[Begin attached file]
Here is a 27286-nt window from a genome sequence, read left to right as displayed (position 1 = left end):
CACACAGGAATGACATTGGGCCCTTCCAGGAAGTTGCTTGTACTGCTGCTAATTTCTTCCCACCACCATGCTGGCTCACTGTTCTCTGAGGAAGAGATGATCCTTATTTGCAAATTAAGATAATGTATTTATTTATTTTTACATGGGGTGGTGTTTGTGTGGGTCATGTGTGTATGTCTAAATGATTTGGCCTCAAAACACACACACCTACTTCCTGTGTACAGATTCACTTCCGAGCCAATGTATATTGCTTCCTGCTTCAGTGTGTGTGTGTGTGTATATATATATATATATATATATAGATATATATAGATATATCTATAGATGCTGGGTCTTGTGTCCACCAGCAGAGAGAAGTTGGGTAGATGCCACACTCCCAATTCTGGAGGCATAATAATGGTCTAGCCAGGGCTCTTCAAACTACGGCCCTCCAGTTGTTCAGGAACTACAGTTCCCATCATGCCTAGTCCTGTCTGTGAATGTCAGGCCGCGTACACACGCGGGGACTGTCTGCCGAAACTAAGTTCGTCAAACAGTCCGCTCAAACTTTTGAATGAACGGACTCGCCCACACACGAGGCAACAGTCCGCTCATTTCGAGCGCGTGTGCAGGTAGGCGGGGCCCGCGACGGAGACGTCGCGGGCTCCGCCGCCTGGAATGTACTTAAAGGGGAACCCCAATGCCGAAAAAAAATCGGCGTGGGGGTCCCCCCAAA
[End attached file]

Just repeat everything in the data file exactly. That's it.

Here is a 27286-nt window from a genome sequence, read left to right as displayed (position 1 = left end):
CACACAGGAATGACATTGGGCCCTTCCAGGAAGTTGCTTGTACTGCTGCTAATTTCTTCCCACCACCATGCTGGCTCACTGTTCTCTGAGGAAGAGATGATCCTTATTTGCAAATTAAGATAATGTATTTATTTATTTTTACATGGGGTGGTGTTTGTGTGGGTCATGTGTGTATGTCTAAATGATTTGGCCTCAAAACACACACACCTACTTCCTGTGTACAGATTCACTTCCGAGCCAATGTATATTGCTTCCTGCTTCAGTGTGTGTGTGTGTGTATATATATATATATATATATATAGATATATATAGATATATCTATAGATGCTGGGTCTTGTGTCCACCAGCAGAGAGAAGTTGGGTAGATGCCACACTCCCAATTCTGGAGGCATAATAATGGTCTAGCCAGGGCTCTTCAAACTACGGCCCTCCAGTTGTTCAGGAACTACAGTTCCCATCATGCCTAGTCCTGTCTGTGAATGTCAGGCCGCGTACACACGCGGGGACTGTCTGCCGAAACTAAGTTCGTCAAACAGTCCGCTCAAACTTTTGAATGAACGGACTCGCCCACACACGAGGCAACAGTCCGCTCATTTCGAGCGCGTGTGCAGGTAGGCGGGGCCCGCGACGGAGACGTCGCGGGCTCCGCCGCCTGGAATGTACTTAAAGGGGAACCCCAATGCCGAAAAAAAATCGGCGTGGGGGTCCCCCCAAA